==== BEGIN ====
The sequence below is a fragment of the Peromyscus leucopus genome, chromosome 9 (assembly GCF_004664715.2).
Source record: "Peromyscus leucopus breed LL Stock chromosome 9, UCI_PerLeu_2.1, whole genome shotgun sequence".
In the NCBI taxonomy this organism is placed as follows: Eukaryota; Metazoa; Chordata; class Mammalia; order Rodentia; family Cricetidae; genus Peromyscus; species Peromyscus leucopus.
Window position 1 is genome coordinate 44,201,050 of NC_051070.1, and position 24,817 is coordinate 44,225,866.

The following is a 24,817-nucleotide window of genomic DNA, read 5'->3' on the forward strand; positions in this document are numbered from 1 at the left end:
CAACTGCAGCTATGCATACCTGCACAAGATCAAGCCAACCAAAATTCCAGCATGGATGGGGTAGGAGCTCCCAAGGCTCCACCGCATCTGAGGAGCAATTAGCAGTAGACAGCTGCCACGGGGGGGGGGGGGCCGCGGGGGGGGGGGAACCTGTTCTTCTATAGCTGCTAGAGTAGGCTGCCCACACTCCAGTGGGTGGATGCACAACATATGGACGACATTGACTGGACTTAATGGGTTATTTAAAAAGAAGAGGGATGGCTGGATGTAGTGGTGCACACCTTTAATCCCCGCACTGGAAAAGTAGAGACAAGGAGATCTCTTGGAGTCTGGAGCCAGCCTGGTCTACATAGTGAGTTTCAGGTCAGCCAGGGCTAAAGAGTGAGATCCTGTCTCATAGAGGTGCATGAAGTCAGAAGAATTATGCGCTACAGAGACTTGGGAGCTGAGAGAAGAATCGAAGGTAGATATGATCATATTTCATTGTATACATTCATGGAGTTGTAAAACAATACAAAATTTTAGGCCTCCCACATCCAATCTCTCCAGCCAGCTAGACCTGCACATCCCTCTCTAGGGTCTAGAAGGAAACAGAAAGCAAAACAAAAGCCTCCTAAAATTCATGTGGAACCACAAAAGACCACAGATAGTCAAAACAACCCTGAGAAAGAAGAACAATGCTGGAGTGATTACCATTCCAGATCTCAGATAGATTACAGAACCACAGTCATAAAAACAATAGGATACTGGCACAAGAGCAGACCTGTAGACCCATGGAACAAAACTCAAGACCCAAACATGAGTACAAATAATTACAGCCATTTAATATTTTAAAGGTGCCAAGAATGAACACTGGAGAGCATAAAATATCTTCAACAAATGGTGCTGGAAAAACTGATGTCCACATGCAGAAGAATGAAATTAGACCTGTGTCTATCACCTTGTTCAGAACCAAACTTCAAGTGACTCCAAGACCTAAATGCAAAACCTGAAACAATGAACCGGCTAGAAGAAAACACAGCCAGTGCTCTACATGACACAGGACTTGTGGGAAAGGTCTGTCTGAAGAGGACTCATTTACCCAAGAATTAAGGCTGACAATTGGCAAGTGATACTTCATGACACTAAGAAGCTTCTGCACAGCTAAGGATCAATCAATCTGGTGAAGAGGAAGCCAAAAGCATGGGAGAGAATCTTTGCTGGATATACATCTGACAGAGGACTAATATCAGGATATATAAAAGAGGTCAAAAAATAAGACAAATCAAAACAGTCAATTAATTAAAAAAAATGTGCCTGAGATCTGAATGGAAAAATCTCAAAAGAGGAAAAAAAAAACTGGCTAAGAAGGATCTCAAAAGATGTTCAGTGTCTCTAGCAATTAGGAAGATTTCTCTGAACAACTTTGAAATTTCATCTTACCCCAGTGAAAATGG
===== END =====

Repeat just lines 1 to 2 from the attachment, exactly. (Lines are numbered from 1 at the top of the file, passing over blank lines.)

The sequence below is a fragment of the Peromyscus leucopus genome, chromosome 9 (assembly GCF_004664715.2).
Source record: "Peromyscus leucopus breed LL Stock chromosome 9, UCI_PerLeu_2.1, whole genome shotgun sequence".